for a in sorted(gitignore):
    print(a, file=g)
  • I made a similar script, and posted on a duplicate question: stackoverflow.com/a/28258619/218294 Your code is nicer :) mine probably runs faster as it runs "file" only once, or a few times (using xargs). Commented Feb 1, 2015 at 1:59

If you follow these commands on your .gitignore file and files still seems to appear you may want to try:

git rm --cached FILENAME

After that, add your .gitignore, commit and push. Took me 40 minutes to understand that, hope this helps to newbies like me


A way to also ignore in some subdir, not only in a root:

# Ignore everything in a root
# But not files with extension located in a root
# And not my subdir (by name)
# Ignore everything inside my subdir on any level below
# A bit of magic, removing last slash or changing combination with previous line
# fails everything. Though very possibly it just says not to ignore sub-sub-dirs.
# ...Also excluding (grand-)children files having extension on any level
# below subdir

Or, if you want to include only some specific types of files:


Seems it may even also work like for every new subdirectory if you want!:


Leading slashes are important only in first two lines and optional in other. Tailing slash in !/*/ and !/subdir/ is also optional, but only in this line.


Building on VenomVendors answer

# Ignore all

# Unignore all files with extensions recursively

# Unignore Makefiles recursively

# other .gitignore rules...

Old thread, but still relevant. I changed the makefile so the resulting binary file after linking has the name [filname].bin instead of only [filname]. Then I added *.bin files in the gitignore.
This routine fulfill my needs.


I don't know any other solution but adding them one by one to .gitignore.

A crude way to test is to grep the file command's output:

find . \( ! -regex '.*/\..*' \) -type f | xargs -n 1 file | egrep "ASCII|text"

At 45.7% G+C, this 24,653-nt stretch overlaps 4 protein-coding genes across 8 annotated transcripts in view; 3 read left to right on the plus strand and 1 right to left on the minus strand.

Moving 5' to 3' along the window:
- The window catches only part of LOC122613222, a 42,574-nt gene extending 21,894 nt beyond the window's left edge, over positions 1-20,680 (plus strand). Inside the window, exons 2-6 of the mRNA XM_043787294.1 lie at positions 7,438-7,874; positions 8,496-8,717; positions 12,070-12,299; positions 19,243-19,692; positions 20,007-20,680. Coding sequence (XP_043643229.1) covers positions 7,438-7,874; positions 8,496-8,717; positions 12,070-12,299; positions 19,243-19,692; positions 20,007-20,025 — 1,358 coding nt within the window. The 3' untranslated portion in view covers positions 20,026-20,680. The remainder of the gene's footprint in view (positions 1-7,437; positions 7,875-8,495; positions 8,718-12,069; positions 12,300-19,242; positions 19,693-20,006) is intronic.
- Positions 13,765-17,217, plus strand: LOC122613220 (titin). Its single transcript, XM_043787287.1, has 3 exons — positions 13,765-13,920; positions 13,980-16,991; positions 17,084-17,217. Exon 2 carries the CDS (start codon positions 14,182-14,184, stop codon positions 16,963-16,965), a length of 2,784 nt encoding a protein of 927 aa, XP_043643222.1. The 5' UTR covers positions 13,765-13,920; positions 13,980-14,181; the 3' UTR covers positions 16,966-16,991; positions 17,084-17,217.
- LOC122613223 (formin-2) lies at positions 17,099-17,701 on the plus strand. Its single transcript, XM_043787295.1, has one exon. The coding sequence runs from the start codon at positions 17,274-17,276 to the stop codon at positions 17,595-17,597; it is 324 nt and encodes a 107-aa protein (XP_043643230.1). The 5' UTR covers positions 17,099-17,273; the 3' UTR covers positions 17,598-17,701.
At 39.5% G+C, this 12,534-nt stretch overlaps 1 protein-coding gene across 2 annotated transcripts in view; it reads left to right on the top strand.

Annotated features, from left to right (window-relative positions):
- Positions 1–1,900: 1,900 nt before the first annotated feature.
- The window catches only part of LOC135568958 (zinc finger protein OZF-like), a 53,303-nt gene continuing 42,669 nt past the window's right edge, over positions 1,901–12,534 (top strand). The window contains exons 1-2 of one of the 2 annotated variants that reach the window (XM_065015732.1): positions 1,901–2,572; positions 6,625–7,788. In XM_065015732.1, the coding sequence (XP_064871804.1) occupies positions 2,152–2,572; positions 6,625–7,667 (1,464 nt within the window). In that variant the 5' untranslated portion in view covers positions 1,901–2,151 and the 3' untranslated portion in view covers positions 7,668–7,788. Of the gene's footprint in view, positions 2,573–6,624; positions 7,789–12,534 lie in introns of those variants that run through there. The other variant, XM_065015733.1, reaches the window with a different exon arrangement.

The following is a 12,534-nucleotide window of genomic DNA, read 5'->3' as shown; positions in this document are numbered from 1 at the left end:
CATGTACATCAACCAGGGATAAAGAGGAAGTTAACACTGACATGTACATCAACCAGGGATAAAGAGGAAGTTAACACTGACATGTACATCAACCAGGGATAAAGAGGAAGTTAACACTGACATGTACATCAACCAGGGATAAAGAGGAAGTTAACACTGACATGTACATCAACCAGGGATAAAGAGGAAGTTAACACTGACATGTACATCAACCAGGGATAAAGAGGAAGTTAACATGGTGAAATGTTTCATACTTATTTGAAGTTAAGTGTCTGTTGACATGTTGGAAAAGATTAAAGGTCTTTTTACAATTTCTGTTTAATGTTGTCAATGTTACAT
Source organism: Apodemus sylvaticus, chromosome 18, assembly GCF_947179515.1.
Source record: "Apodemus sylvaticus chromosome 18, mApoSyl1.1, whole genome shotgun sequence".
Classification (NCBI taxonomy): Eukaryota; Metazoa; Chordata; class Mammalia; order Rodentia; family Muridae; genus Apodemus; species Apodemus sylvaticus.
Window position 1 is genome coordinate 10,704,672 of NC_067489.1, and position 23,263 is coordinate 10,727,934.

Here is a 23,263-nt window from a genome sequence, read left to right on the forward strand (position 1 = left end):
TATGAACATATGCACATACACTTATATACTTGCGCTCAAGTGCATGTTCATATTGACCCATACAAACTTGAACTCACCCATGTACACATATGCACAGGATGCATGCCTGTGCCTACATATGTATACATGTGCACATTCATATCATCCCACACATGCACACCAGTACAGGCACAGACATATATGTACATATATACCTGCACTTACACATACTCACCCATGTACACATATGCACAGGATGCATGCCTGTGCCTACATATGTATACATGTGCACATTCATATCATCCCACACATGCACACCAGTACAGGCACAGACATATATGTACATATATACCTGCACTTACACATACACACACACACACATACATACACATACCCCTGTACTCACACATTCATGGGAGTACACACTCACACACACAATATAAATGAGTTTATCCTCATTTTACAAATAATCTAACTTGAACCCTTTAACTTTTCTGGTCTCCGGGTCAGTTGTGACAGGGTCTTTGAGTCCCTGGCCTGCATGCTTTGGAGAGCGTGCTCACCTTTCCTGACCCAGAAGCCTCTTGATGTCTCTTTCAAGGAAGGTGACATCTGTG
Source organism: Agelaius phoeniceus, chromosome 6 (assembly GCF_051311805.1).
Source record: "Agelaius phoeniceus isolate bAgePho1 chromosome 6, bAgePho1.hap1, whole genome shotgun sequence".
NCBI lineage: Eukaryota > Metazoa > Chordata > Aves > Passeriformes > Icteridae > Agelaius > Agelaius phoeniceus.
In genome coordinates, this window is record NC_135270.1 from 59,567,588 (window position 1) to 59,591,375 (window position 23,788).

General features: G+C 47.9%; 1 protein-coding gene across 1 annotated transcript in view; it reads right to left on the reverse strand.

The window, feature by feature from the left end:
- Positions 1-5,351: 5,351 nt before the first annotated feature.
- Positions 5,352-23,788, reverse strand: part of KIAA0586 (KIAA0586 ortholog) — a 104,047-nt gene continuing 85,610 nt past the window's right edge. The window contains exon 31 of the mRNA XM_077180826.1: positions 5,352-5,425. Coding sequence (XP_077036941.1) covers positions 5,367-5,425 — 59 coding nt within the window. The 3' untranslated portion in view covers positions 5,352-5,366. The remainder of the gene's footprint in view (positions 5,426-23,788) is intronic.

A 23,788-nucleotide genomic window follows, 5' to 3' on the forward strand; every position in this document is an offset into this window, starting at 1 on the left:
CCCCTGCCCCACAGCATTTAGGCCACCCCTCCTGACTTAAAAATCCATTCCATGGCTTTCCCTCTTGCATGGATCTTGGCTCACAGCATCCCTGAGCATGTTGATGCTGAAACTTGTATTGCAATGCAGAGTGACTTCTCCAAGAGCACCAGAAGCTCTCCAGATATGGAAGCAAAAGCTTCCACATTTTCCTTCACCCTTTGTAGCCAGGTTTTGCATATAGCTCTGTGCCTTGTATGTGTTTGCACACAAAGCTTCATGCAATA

Why don't you simply name you executable hello.bin?

  • 1
    Because naming executables with the file extension .bin is bad practice.
    – MD XF
    Commented Dec 6, 2016 at 22:29

Just add hello or /hello to your .gitignore. Either works.

  • 3
    This will also ignore a folder called hello. Commented Jul 19, 2018 at 23:48

The .gitignore mechanism works only based on file names, not on file contents. Being a binary file is a property of the content, hence you can't ask git ignore binary files directly, but only to ignore them by name (and as other suggested, you can either add all binary file names to your .gitignore or use an appropriate naming convention).

The fact that .gitignore works on file names is an important property performance-wise: Git only needs to list files, but not to open and read them to know which files to ignore. In other words, Git would be terribly slow if you could ask it to ignore files based on their contents.


I created a .gitignore file with two entries in GOPATH directory.


It ignore all the compiled developments, currently.


.gitignore uses glob programming to filter files, at least on Linux.

I am about to give a coding talk at a Meetup and, in preparation, I made a directory with several subdirectories that are named according to the order I want to present them: 01_subject1, 02_subject2, 03_subject3. Each subdirectory contains a source file with a language-dependent extension that compiles to an executable file whose name matches the source file name without the extension according to common practice.

I exclude the compiled files in the numeral-prefixed directories with the following .gitignore line:


According to my understanding of the documentation, it shouldn't work. Having the trailing asterisk should fail because it should match any number of unspecified characters, including the '.' + extension. Omitting the trailing asterisk should fail (and does) because [!\.] matches only a single non-period character. However, I added the trailing asterisk, as I would for a regular expression, and it works. By work, I mean that git notices changes to the source file, but not the existence or changes to the compiled files.